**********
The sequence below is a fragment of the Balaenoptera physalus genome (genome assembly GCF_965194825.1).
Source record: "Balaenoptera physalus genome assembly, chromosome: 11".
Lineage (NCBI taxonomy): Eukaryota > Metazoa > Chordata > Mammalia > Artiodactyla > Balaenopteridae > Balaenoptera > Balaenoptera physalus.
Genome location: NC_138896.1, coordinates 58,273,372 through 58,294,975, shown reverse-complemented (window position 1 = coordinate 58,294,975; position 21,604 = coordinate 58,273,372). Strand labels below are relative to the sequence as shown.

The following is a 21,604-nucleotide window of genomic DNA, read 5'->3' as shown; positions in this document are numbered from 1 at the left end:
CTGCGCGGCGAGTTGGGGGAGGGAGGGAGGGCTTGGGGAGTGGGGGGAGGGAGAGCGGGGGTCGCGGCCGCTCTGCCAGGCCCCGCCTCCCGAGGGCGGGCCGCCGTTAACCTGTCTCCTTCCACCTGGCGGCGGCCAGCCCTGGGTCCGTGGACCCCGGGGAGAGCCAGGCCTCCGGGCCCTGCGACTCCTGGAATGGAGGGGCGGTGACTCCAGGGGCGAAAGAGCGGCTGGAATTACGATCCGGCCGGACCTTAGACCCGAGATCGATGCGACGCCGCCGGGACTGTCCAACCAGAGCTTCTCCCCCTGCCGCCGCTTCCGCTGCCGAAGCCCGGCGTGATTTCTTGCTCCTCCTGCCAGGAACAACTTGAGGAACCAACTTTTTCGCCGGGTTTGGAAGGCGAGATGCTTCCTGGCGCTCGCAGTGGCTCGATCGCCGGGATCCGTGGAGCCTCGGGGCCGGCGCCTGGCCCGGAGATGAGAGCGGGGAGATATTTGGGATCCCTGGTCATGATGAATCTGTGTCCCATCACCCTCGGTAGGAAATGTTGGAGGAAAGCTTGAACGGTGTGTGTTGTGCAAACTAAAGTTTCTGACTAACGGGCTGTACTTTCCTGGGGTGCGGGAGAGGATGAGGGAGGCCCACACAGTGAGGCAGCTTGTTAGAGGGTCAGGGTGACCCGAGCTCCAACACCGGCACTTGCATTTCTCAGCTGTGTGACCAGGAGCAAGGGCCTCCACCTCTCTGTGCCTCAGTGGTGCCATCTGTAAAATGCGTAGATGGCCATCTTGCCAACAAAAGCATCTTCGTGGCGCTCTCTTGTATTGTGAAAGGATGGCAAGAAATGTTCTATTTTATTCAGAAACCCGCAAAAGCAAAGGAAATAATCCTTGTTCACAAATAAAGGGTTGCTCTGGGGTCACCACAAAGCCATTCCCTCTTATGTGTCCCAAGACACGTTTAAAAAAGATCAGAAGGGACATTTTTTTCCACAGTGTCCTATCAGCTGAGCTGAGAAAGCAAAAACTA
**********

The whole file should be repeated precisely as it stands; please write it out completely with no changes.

The sequence below is a fragment of the Balaenoptera physalus genome (genome assembly GCF_965194825.1).
Source record: "Balaenoptera physalus genome assembly, chromosome: 11".
Lineage (NCBI taxonomy): Eukaryota > Metazoa > Chordata > Mammalia > Artiodactyla > Balaenopteridae > Balaenoptera > Balaenoptera physalus.
Genome location: NC_138896.1, coordinates 58,273,372 through 58,294,975, shown reverse-complemented (window position 1 = coordinate 58,294,975; position 21,604 = coordinate 58,273,372). Strand labels below are relative to the sequence as shown.

The following is a 21,604-nucleotide window of genomic DNA, read 5'->3' as shown; positions in this document are numbered from 1 at the left end:
CTGCGCGGCGAGTTGGGGGAGGGAGGGAGGGCTTGGGGAGTGGGGGGAGGGAGAGCGGGGGTCGCGGCCGCTCTGCCAGGCCCCGCCTCCCGAGGGCGGGCCGCCGTTAACCTGTCTCCTTCCACCTGGCGGCGGCCAGCCCTGGGTCCGTGGACCCCGGGGAGAGCCAGGCCTCCGGGCCCTGCGACTCCTGGAATGGAGGGGCGGTGACTCCAGGGGCGAAAGAGCGGCTGGAATTACGATCCGGCCGGACCTTAGACCCGAGATCGATGCGACGCCGCCGGGACTGTCCAACCAGAGCTTCTCCCCCTGCCGCCGCTTCCGCTGCCGAAGCCCGGCGTGATTTCTTGCTCCTCCTGCCAGGAACAACTTGAGGAACCAACTTTTTCGCCGGGTTTGGAAGGCGAGATGCTTCCTGGCGCTCGCAGTGGCTCGATCGCCGGGATCCGTGGAGCCTCGGGGCCGGCGCCTGGCCCGGAGATGAGAGCGGGGAGATATTTGGGATCCCTGGTCATGATGAATCTGTGTCCCATCACCCTCGGTAGGAAATGTTGGAGGAAAGCTTGAACGGTGTGTGTTGTGCAAACTAAAGTTTCTGACTAACGGGCTGTACTTTCCTGGGGTGCGGGAGAGGATGAGGGAGGCCCACACAGTGAGGCAGCTTGTTAGAGGGTCAGGGTGACCCGAGCTCCAACACCGGCACTTGCATTTCTCAGCTGTGTGACCAGGAGCAAGGGCCTCCACCTCTCTGTGCCTCAGTGGTGCCATCTGTAAAATGCGTAGATGGCCATCTTGCCAACAAAAGCATCTTCGTGGCGCTCTCTTGTATTGTGAAAGGATGGCAAGAAATGTTCTATTTTATTCAGAAACCCGCAAAAGCAAAGGAAATAATCCTTGTTCACAAATAAAGGGTTGCTCTGGGGTCACCACAAAGCCATTCCCTCTTATGTGTCCCAAGACACGTTTAAAAAAGATCAGAAGGGACATTTTTTTCCACAGTGTCCTATCAGCTGAGCTGAGAAAGCAAAAACTA